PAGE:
Time for Fujitsu Malaysia to twist and shout and yet …

The worldwide storage market is going through unprecedented change as it is making baby steps out of one of the longest recessions in history. We are not exactly out of the woods yet, given the Eurozone crisis, slowing growth in China and the little sputters in the US economy.

Back in early 2012, Fujitsu has shown good signs of taking market share in the enterprise storage but what happened to that? In the last 2 quarters, the server boys in the likes of HP, IBM and Dell storage market share have either shrunk (in the case of HP and Dell) or tanked (as in IBM). I would have expected Fujitsu to continue its impressive run and continue to capture more of the enterprise market, and yet it didn’t. Why?

I was given an Eternus storage technology update by the Fujitsu Malaysia pre-sales team more than a year ago. It has made some significant gains in technology such as Advanced Copy, Remote Copy, Thin Provisioning, and Eco-Mode, but I was unimpressed. The technology features were more like a follower, since every other storage vendor in town already has those features.

And there were noticeable gaps too, especially the lack of an integrated NAS solution, which Fujitsu could have proudly called “unified storage”. Several other vendors have already integrated object-based storage into their unified platforms, Fujitsu’s cloud storage offering is yet to be seen.

The storage market, as I have seen in Malaysia, is getting very crowded now. Start-ups such Nimble Storage, Nimbus Data, Nutanix, Violin Memory and a few others have already made it to our shores months ago, focusing on the scaling performance or scaling capacity selling (as in scale-out architectures) or leveraging on the server or desktop virtualization play with all-flash or hybrid strategy.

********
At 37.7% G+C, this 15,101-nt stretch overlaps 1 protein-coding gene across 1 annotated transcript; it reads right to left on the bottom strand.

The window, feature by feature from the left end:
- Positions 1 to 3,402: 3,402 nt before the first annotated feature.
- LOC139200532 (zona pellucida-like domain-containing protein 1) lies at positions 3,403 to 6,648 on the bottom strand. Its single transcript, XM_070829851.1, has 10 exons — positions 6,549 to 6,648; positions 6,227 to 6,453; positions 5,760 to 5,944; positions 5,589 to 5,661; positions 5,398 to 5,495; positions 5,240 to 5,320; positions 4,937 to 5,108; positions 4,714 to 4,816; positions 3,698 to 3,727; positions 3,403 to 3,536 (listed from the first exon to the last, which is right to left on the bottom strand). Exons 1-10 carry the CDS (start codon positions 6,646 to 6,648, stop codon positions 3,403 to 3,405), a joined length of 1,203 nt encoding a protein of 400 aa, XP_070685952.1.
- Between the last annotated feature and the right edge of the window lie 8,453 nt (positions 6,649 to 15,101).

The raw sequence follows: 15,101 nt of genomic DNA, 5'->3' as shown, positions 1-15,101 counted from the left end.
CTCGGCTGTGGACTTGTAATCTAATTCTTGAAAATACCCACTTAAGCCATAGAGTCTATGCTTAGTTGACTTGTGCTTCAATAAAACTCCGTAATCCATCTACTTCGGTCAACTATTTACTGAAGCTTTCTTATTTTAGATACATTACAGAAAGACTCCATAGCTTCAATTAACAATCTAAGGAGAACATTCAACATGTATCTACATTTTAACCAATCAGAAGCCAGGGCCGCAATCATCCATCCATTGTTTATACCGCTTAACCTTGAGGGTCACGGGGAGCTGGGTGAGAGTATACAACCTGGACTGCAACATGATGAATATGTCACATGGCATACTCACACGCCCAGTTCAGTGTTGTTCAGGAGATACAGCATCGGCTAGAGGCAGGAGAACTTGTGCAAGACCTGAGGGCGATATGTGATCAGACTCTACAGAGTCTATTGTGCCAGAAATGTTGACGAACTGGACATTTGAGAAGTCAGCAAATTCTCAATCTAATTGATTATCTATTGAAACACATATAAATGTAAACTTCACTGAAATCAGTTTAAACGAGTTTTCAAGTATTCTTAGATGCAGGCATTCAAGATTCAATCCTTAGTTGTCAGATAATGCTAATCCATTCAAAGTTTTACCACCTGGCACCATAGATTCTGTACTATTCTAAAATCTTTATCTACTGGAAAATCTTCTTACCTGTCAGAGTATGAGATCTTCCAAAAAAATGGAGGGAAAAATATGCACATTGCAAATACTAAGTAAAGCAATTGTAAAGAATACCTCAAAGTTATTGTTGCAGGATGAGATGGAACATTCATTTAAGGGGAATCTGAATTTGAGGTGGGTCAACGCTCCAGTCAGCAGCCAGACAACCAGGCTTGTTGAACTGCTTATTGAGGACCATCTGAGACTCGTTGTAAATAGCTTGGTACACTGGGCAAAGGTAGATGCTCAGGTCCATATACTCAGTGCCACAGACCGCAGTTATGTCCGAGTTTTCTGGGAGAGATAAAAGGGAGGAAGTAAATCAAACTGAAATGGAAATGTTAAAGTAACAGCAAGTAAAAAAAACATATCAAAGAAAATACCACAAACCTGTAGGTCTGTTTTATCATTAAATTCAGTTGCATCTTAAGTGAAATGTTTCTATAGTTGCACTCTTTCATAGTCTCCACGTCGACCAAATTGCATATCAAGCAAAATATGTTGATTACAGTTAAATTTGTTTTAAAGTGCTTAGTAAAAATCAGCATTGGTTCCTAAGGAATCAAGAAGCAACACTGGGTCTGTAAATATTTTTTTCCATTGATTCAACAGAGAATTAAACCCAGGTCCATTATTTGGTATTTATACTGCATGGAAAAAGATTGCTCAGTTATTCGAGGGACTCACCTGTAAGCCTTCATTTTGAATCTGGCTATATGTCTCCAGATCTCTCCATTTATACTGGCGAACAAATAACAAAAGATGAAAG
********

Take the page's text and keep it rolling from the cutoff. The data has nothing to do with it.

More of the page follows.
With the soft storage market and the server boys of IBM, Dell and HP (especially HP and Dell) faltering, Fujitsu can be in a great position to take advantage of the market, if they want to.

Their partnership with Sun (I mean Oracle) on the SPARC server is going great, with recent SPARC T5 and M5 launch. They should leverage on that partnership at a local level, in both Malaysia and Singapore, by doing testing and validation of Sun’s (damn it, I mean Oracle!) ZFS storage appliance. That will solve their NAS deficiency immediately.

Secondly, they should also leverage their partnership with Violin Memory to bolster their flash offering. I hardly hear of Fujitsu Malaysia speaking much about this partnership. After all, Violin Memory claims to be the fastest all-flash in the world! And there is a Fusion IO relationship in there somewhere!

Thirdly, their Primergy servers are one of the better enterprise servers in the local Malaysian market. The Eternus enterprise storage should be part of the attached sales as well, as HP and Dell in Malaysia have been doing for years.

So, in my analysis, Fujitsu is well positioned to gain greater local market awareness for their Eternus enterprise storage offering. After all, Fujitsu claims to have 40 years of building enterprise storage and 1,000 storage engineers in its arsenal. See link here and screenshot below:

Whatever Fujitsu Malaysia needs to do, it has to be done within the next 2 quarters. The startups I mentioned are already building their market, and make their presence felt locally. As they mature and with Dell and HP distracted, Fujitsu Malaysia got to be ready take advantage of this lull period.

I have the utmost respect for Fujitsu Malaysia, because the Japanese makes damn reliable products. But they just got to make themselves more well known, solution-wise, technology-wise, prowess-wise. For their sake.